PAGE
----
What is experience? An interesting discussion from the Institute of Art and Ideas, featuring David Chalmers, Susana Martinez-Conde and Peter Hacker.
Chalmers seems to content himself with restating the Hard Problem; that is, that there seems to be something in experience which is mysteriously over and above the account given by physics. He seems rather nervous, but I think it’s just the slight awkwardness typical of a philosopher being asked slightly left-field questions.
Martinez-Conde tells us we never really experience reality, only a neural simulation of it. I think it’s a mistake to assume that because experience seems to be mediated by our sensory systems, and sometimes misleads us, it never shows us external reality. That’s akin to thinking that because some books are fiction no book really addresses reality.
Hacker smoothly dismisses the whole business as a matter of linguistic and conceptual confusion. Physics explains its own domain, but we shouldn’t expect it to deal with experience, any more than we expect it to explain love, or the football league. He is allowed to make a clean get-away with this neat proposition, although we know, for example, that physical electrodes in the brain can generate and control experiences; and we know that various illusions and features of experience have very good physiological explanations. Hacker makes it seem that there is a whole range of domains, each with its own sealed off world of explanation; but surely love, football and the others are just sub-domains of the mental realm? Though we don’t yet know how this works there is plenty of evidence that the mental domain is at least causally dependent on physics, if not reducible to it. That’s what the discussion is all about. We can imagine Hacker a few centuries ago assuring us loftily that the idea of applying ordinary physics to celestial mechanics was a naive category error. If only Galileo had read up on his Oxford philosophy he would realise that the attempt to explain the motion of the planets in terms of physical forces was doomed to end in unresolvable linguistic bewitchment!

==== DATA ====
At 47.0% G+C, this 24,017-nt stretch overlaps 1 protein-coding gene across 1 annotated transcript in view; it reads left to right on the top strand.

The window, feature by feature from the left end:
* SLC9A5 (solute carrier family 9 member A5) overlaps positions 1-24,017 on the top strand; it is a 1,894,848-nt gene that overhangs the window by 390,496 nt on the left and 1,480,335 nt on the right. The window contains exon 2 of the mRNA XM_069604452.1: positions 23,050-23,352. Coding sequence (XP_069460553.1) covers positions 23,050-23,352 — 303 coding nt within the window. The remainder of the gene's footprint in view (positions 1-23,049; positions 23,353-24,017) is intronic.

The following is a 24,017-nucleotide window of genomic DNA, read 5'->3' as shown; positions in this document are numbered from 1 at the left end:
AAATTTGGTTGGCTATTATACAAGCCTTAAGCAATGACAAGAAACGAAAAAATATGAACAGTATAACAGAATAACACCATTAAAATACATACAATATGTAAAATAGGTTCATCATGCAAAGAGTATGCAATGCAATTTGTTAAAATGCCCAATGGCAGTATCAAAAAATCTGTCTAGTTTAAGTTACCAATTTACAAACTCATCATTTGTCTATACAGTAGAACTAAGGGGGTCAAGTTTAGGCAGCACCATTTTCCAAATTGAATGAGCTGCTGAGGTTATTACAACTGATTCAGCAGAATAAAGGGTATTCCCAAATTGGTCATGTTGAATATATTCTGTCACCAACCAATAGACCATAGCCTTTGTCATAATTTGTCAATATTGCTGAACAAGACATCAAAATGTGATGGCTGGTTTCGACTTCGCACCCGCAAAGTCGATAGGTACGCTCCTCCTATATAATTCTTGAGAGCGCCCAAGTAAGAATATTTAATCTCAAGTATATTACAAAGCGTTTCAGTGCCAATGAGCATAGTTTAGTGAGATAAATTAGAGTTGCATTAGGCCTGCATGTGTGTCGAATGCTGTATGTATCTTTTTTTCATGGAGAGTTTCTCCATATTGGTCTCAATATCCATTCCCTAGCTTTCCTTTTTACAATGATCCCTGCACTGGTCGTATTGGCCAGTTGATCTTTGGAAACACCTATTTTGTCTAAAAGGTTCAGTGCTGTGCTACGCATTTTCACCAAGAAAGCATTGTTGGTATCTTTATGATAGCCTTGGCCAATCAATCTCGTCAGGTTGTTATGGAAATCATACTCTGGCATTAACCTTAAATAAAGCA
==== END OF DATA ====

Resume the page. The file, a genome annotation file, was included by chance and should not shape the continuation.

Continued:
I plan to feature more of these discussion videos as a bit of a supplement to the usual menu here, by the way.